Therefore, I found my tester as more of a sporty cruiser. One that offers a balanced and smooth ride with superb athleticism. In Normal drive mode, you simply do not feel any roll or lean when doing evasive maneuvers or just tackling some curvy roads. 

You can change some settings by switching the drive mode to Sport S+. By doing so, the steering weight becomes heavier, the suspension rate tightens up a tad, and you see higher revs per gear. In reality, I found that highway cruising is still relaxed at under 2,000 RPM and the suspension does not feel firm at all. Just compliant and sharp at the same time. 

This ties into the IS’s steering system. Putting the car in to Sport S+ does weigh down the steering, providing greater control and stability. In Normal mode, the steering system has a solid on-center feel. The turning radius is good, not too wide or tight. Braking was good overall. The pedal feel was fine, as was the response to the calipers. I found stops were also good in normal and panic situations. 

For the privilege of driving this revamped, refocused 2021 Lexus IS 350 F Sport with all-wheel drive, how much do you think it would cost? According to the sticker, this tester would set you back $58,040. That price includes the highly recommended F Sport Dynamic Handling Package, adding the Sport S/S+ drive modes and that cool fiber spoiler on the trunk lid. The 2021 IS lineup starts at $39,050 with a rear-drive IS 300 with the turbocharged four-cylinder engine. 

What Lexus did here was to take what worked for their premium sports sedan and improved upon it. The design is more aggressive, the driving experience more balanced, and the overall packaging more attractive to enthusiasts and upmarket consumers.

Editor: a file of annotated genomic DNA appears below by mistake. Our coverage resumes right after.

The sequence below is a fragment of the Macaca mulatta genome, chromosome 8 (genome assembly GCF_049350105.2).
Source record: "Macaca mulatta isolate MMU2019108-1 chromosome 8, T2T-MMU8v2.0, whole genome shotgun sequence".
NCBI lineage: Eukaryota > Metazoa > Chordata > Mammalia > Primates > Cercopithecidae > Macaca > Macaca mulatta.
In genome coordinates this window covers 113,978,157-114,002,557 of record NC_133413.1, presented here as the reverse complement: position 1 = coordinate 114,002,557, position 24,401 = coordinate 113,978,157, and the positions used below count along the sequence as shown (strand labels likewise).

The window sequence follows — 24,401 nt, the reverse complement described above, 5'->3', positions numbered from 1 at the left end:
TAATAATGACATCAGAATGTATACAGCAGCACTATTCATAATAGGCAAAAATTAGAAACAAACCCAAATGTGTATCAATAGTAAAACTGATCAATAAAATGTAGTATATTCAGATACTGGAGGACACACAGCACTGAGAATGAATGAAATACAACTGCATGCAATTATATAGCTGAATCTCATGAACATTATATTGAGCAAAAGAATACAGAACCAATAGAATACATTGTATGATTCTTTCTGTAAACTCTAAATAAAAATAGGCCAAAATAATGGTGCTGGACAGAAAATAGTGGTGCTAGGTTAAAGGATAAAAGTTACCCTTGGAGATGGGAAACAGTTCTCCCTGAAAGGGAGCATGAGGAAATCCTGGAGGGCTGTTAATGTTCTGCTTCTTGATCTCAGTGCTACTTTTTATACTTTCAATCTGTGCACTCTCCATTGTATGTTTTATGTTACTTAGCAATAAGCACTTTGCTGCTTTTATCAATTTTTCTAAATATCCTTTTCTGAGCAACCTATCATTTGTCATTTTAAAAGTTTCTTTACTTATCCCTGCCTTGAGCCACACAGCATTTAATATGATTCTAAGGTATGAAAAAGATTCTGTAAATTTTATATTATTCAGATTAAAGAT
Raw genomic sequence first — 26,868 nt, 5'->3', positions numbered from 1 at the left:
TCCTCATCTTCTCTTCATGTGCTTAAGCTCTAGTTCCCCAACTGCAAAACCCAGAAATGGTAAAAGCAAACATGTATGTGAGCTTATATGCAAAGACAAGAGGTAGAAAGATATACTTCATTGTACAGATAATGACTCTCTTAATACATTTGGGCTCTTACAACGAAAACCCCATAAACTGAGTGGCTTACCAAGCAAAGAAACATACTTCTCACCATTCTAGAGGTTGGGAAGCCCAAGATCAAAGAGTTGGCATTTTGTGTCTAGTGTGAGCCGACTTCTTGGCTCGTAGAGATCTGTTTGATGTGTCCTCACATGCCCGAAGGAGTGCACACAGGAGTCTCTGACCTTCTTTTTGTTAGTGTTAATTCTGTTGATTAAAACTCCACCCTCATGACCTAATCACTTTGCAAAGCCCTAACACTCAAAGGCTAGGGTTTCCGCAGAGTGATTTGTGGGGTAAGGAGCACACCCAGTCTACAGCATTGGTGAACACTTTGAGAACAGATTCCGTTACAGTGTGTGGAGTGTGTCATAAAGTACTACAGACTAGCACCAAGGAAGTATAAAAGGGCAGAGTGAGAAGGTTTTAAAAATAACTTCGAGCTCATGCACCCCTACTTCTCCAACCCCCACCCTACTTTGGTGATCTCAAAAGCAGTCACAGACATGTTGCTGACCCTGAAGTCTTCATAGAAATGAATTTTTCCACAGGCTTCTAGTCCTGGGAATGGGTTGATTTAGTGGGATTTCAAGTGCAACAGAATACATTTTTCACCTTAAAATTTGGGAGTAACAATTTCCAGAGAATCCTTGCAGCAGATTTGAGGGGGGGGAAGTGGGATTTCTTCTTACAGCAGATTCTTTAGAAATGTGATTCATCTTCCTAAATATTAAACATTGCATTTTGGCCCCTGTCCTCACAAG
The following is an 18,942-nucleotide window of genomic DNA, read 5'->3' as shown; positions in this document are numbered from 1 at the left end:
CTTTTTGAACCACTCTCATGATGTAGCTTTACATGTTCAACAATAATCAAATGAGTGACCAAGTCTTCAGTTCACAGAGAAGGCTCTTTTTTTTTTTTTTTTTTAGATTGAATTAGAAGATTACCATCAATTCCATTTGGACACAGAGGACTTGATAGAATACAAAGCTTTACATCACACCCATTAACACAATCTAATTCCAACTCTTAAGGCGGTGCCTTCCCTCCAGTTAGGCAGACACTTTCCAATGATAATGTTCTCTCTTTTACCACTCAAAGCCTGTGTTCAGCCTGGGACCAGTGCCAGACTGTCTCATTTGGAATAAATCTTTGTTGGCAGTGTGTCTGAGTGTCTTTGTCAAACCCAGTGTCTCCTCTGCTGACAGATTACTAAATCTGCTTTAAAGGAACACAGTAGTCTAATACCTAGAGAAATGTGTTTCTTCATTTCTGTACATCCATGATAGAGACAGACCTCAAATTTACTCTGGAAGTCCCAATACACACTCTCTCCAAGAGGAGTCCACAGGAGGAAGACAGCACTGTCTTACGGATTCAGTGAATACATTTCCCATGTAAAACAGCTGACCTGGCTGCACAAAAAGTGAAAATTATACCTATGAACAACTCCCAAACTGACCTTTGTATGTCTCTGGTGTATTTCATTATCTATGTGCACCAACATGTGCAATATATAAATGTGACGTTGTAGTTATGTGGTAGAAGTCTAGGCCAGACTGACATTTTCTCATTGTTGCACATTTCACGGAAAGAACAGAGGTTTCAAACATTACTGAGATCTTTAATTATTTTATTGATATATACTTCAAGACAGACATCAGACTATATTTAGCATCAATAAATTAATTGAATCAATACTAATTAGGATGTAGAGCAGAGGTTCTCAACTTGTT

Add the promise of the upcoming IS 500 F Sport Performance model, and this car becomes even more desirable. If you ask me, that particular IS will catapult this car onto the next plateau in its segment. I’m not saying that solely because it is a Lexus. 

Even if you set aside the upcoming V8 version of the IS, you still have a premium sports sedan that’s always ready to upstage one of its contenders. 

This newest version of the Lexus IS serves as a reminder of how far this website and my work evolved in the past ten years. It started with a coupe-convertible that offered a glimpse at a brand I admired since day one. Just like this IS 350 F Sport, there’s no end in sight. 

DISCLAIMER: Vehicle provided by Toyota Motor North America

All photos by Randy Stern